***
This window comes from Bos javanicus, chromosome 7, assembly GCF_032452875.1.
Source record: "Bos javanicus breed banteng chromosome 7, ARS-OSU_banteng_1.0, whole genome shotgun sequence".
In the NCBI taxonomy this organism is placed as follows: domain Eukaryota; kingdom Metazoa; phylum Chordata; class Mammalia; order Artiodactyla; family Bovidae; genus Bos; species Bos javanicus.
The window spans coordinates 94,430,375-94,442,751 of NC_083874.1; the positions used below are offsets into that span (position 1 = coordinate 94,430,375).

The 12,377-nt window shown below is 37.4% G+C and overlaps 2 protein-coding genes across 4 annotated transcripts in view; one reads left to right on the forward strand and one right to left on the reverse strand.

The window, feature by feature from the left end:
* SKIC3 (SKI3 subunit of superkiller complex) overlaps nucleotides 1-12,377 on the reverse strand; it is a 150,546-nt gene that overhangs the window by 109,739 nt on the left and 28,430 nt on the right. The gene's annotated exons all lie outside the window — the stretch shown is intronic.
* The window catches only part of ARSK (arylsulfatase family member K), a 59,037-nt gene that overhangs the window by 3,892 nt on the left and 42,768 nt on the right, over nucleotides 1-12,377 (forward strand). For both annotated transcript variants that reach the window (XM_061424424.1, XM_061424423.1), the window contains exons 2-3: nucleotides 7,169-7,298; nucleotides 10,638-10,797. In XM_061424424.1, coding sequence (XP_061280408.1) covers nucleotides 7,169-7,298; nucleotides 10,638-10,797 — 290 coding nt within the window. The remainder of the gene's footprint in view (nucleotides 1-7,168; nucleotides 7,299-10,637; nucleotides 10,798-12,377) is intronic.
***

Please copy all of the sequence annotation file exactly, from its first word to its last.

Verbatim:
This window comes from Bos javanicus, chromosome 7, assembly GCF_032452875.1.
Source record: "Bos javanicus breed banteng chromosome 7, ARS-OSU_banteng_1.0, whole genome shotgun sequence".
In the NCBI taxonomy this organism is placed as follows: domain Eukaryota; kingdom Metazoa; phylum Chordata; class Mammalia; order Artiodactyla; family Bovidae; genus Bos; species Bos javanicus.
The window spans coordinates 94,430,375-94,442,751 of NC_083874.1; the positions used below are offsets into that span (position 1 = coordinate 94,430,375).

The 12,377-nt window shown below is 37.4% G+C and overlaps 2 protein-coding genes across 4 annotated transcripts in view; one reads left to right on the forward strand and one right to left on the reverse strand.

The window, feature by feature from the left end:
* SKIC3 (SKI3 subunit of superkiller complex) overlaps nucleotides 1-12,377 on the reverse strand; it is a 150,546-nt gene that overhangs the window by 109,739 nt on the left and 28,430 nt on the right. The gene's annotated exons all lie outside the window — the stretch shown is intronic.
* The window catches only part of ARSK (arylsulfatase family member K), a 59,037-nt gene that overhangs the window by 3,892 nt on the left and 42,768 nt on the right, over nucleotides 1-12,377 (forward strand). For both annotated transcript variants that reach the window (XM_061424424.1, XM_061424423.1), the window contains exons 2-3: nucleotides 7,169-7,298; nucleotides 10,638-10,797. In XM_061424424.1, coding sequence (XP_061280408.1) covers nucleotides 7,169-7,298; nucleotides 10,638-10,797 — 290 coding nt within the window. The remainder of the gene's footprint in view (nucleotides 1-7,168; nucleotides 7,299-10,637; nucleotides 10,798-12,377) is intronic.